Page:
Once again, kudos to our volunteer illustrator, Kevin Christopher M. Tee, for doing his word arts all the way from Shenzhen, China!
| ˈwɪzdəm |
Last week, I talked about the need to be truly enlightened given the many opportunities and challenges we face today. Today, I reflect on the substance of said enlightenment. True wisdom.
Wisdom throughout the ages has always carried the connotation (and denotation) of being well-versed in the ways of life, the standard archetype being an old man who acts as an adviser or mentor to younger individuals or leaders. The Christian Bible itself is stocked with images and concepts of wisdom – Solomon’s one request from God for wisdom, Wisdom as a woman to be embraced in Proverbs, the Wisdom of Solomon, and so on. Wisdom is certainly a point to be striven for if we wish to live well – but it’s what wisdom to learn that I’m more concerned about.
In an age where information and communication are everywhere, we run the risk of being overwhelmed by everything that passes in front of us (overload), or of being tempted or wrongly influenced by the wrong ones. Wisdom today is applying the proper filters to said information – filtering out the bad. However, we need to learn to filter even the good, for even an influx of it can be an overload for us. That is the truth of living simply and smartly – to recognize that not everything good is for each of us. What is relevant (and thus passes through the filters, so to speak) for you may not be for me, even though they are both good, because of our individualities, the unique sets of gifts, skills, and talents given us. Wisdom is knowing how to control said filters to optimize our beings.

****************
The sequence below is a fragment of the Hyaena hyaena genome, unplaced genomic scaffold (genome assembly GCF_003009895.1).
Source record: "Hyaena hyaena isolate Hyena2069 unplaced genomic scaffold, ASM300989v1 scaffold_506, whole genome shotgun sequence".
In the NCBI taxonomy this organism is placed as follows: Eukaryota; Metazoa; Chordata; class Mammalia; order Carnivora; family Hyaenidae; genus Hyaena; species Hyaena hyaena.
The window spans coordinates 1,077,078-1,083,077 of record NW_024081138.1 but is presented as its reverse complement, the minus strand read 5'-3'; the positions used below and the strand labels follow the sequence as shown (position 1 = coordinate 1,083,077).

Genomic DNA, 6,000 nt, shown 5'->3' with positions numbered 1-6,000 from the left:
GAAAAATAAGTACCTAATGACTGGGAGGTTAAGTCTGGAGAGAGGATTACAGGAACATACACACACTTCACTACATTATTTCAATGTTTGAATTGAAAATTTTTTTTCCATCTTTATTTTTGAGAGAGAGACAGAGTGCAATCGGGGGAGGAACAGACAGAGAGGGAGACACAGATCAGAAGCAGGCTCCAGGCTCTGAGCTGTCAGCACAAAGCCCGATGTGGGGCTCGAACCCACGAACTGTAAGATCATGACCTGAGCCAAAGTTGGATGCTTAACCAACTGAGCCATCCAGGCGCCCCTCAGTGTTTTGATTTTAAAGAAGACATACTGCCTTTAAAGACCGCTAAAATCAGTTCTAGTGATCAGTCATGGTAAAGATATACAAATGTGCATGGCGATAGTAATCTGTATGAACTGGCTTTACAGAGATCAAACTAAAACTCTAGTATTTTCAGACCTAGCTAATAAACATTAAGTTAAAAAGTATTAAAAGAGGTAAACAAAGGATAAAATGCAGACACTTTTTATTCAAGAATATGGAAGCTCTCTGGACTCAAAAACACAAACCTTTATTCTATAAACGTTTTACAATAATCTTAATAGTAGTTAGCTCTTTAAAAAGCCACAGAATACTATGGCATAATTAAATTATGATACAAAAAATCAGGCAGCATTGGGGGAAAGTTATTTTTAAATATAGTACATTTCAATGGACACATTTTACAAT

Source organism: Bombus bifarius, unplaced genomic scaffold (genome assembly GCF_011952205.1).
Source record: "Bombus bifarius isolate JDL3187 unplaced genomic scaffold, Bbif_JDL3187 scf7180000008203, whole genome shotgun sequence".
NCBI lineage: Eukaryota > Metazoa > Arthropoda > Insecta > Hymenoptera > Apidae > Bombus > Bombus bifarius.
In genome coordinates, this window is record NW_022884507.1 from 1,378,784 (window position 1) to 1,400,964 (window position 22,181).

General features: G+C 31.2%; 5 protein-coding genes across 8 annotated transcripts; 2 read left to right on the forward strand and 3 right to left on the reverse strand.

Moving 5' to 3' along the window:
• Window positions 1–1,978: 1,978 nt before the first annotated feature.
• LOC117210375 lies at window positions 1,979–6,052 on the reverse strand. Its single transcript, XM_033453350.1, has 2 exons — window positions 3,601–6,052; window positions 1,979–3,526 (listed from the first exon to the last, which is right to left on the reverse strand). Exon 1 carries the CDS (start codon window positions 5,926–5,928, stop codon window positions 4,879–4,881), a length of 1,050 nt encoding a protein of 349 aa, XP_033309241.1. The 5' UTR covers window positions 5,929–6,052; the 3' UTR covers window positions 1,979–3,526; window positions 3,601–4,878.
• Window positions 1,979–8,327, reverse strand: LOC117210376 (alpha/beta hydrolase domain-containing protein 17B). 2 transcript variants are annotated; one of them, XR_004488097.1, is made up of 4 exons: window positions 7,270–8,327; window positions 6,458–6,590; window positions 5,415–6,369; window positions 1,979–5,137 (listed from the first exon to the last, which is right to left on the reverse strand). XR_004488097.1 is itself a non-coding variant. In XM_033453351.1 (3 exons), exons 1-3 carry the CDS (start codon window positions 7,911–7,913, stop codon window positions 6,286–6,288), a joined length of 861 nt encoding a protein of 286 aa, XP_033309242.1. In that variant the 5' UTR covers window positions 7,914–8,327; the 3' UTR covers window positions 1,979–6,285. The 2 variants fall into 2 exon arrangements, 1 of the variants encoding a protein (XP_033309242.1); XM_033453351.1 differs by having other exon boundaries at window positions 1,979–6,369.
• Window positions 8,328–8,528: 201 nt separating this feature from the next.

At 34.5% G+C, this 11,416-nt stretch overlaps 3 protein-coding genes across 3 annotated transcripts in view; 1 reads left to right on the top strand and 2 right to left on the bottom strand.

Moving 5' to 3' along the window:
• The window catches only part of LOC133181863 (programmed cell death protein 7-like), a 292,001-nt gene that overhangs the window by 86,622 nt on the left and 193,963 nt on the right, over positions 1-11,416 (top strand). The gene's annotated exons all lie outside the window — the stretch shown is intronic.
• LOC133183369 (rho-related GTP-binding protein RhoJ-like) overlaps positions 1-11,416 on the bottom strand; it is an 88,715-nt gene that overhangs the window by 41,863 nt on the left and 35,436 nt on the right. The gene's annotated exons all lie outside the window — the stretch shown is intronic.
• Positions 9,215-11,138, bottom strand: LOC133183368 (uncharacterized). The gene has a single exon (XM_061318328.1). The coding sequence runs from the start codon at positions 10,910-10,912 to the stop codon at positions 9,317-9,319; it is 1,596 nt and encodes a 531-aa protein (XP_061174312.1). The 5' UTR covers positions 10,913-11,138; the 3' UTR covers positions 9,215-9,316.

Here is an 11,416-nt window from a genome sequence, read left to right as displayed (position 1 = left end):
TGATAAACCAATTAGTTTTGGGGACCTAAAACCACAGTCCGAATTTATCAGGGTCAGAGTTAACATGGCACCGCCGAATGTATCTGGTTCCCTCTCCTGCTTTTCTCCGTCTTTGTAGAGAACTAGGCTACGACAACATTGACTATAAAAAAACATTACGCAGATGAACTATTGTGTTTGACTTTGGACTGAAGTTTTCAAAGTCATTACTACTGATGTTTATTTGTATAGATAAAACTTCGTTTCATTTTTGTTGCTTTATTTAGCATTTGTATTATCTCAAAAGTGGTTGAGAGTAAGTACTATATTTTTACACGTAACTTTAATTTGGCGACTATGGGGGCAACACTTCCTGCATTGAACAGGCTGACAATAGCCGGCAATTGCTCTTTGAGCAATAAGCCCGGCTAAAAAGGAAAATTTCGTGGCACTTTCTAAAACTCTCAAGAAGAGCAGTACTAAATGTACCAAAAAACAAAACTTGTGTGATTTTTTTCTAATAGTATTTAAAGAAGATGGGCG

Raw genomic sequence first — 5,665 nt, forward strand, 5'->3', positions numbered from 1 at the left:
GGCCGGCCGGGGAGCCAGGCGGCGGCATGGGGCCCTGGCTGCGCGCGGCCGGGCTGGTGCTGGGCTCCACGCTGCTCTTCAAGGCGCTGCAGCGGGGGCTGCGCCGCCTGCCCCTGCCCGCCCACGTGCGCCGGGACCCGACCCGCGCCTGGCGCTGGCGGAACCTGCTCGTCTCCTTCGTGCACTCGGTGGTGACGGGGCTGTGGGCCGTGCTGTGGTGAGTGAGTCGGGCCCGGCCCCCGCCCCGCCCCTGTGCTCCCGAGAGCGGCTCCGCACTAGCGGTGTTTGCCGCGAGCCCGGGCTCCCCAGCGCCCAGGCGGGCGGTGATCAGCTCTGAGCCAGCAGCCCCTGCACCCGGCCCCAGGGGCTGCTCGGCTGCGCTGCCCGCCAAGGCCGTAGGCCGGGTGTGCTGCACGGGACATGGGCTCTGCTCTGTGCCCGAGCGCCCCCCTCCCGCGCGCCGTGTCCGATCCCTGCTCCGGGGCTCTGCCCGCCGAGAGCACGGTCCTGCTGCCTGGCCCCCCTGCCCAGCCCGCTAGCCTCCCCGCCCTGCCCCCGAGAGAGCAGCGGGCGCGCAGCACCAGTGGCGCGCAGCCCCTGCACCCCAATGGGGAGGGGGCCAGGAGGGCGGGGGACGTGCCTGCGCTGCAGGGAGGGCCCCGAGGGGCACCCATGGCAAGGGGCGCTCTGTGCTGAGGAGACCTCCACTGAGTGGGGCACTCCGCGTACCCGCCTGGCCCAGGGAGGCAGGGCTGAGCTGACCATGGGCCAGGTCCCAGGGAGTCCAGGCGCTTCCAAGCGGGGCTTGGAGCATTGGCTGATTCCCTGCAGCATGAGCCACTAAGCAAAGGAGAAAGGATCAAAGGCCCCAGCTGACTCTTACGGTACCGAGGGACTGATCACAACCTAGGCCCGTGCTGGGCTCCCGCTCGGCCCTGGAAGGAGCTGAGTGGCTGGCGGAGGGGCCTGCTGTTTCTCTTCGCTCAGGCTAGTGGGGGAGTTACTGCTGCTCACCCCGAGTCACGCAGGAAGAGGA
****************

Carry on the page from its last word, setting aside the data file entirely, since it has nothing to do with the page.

Wisdom is also knowing the fundamental principles of living a good life well – universal human truths and values that apply to all of us, just in different ways. This site is also a journey towards said wisdom, drawing on many wisdoms I’ve met along the way: for instance, my alma maters’ being a Christian light for others; Gawad Kalinga’s appreciation for the gifts we have been given and on human dignity; Frontline’s leadership values; and BCYF’s advocacy of CSR 3.0-based social enterprise. All are good, and all reflect some universal human value in their own ways. Wisdom is knowing and then acting on those, recognizing that we do so for a higher purpose.
As I said, wisdom is a journey; it isn’t something acquired overnight. Wisdom must be studied, tested, and refined. It is eternally open to learning, open but not always subject to it. Though wisdom is open, it should also be rooted. Rooted, but pruned whenever needed.
This is especially true from the individual perspective. We each have our own individual wisdoms to learn, to internalize, to live out, and to share. We draw these and on these from our life experiences and circumstances, as well as the gifts and skills given to us. I call it Personal Wisdom, no two of which are the same. And it is our duty to nurture and grow this Personal Wisdom as we would a plant, that we can use it to serve well.
noun (mass noun)
- the quality of having experience, knowledge, and good judgment; or of being wise
- the fact of being based on sensible or wise thinking
- the body of knowledge and experience that develops within a specified society or period
Old English wīsdōm: wīs (of Germanic origin, related to Dutch wijs and German weise) + -dom.
In other languages
- Bahasa Indonesia: kebijaksanaan
- بهاس ملايو:
- كبيجقسنأن (kebijaksanaan)
- Cebuano: kaalam
- Deutsch: die Weisheit; die Klugheit
- Español: la sabiduría; el saber
- Filipino: karunungan
- Français: la sagesse; la prudence
- 한국어: 지혜 (jihye); 예지 (yeji)
- Italiano: la saggezza; la sapienza
- ភាសាខ្មែរ: មានប្រាជ្ញា (mean brachnha)
- Latino: sapientia; prudentia; sophia
- မြန်မာဘာသာ: ပညာကို (panyar ko)
- 日本語: 知恵 (ちえ); 叡智 (えいち)
- ພາສາລາວ: ປັນຍາ (pnaia)
- ภาษาไทย: เมธา (meṭhā)
- தமிழ்: ஞானம் (Ñāṉam)
- Tiếng Việt: trí tuệ
- 中文: 智慧 (zhīhuì)